If your child has problems absorbing vitamins and minerals, they may need a higher supplement dose or a yearly vitamin D injection.
Read more about treating rickets.
Symptoms of rickets
Rickets causes a child's bones to become soft and weak, which can lead to bone deformities.
The signs and symptoms of rickets can include:
As your child gets older, the symptoms of rickets may also include waddling when walking, bent bones and muscle weakness or pain.
These symptoms can also affect adults who have soft bones (osteomalacia).
Some children with rickets may also have low levels of calcium in their blood (hypocalcaemia). This can make the symptoms of rickets worse and can also cause muscle cramps, twitching, tingling in the hands and feet, and fits.
When to seek medical advice
If your child has any symptoms of rickets, such as bone pain, delayed growth, muscle weakness or skeletal problems, take them to your GP for a check-up.
Most cases of rickets are caused by a vitamin D and calcium deficiency. Therefore, rickets is usually treated by increasing a child's intake of vitamin D and calcium.
Vitamin D and calcium levels can be increased by:
Sunlight also contains vitamin D, so you may be advised to increase the amount of time your child spends outside.
Your GP will advise you about how much vitamin D and calcium your child will need to take. This will depend on their age and the cause of the rickets. If your child has problems absorbing vitamins, they may need a higher dose.
See preventing rickets for more information about dietary sources of vitamin D and calcium, as well as advice about getting vitamin D from sunlight.
Treating complications and related conditions
When rickets occurs as a complication of another medical condition, treating the underlying condition will often cure the rickets. For example, people who have kidney disease and rickets may require dialysis (treatment that replicates many of the kidneys' functions).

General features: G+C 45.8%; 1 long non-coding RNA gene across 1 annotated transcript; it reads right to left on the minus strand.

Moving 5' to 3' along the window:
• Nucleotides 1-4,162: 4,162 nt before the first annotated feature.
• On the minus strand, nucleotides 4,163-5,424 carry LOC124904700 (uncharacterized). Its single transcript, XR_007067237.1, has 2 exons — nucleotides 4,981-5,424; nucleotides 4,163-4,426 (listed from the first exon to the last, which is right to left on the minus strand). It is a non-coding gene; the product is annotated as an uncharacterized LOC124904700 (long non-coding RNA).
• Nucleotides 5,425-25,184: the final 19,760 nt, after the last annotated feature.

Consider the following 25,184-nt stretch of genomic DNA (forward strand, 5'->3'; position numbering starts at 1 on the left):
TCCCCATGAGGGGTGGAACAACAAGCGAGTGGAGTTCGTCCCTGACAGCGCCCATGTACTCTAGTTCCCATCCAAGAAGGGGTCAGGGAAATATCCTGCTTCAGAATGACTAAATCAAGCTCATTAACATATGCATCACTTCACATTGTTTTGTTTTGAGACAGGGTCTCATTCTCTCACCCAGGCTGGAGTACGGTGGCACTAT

If your child has a bone deformity caused by rickets, such as bowed legs or curvature of the spine, your GP may suggest treatment to correct it. This might be a brace to support the affected area of your child's body as their bones grow, or they may need surgery.
For hypophosphatemic rickets (where a genetic defect causes abnormalities in the way the kidneys and bones deal with phosphate), a combination of phosphate supplements and a special form of vitamin D is required.
Children with other types of genetic rickets need very large amounts of a special type of vitamin D treatment.
Supplement side effects
It is very unusual to get side effects from vitamin D, calcium or phosphate supplements if they are given in the correct dose.
However, if the dose of vitamin D or calcium is too high, it can raise calcium levels in the blood. This can result in a condition called hypercalcaemia. Symptoms of hypercalcaemia include:
See your GP immediately if you or your child has any of these symptoms.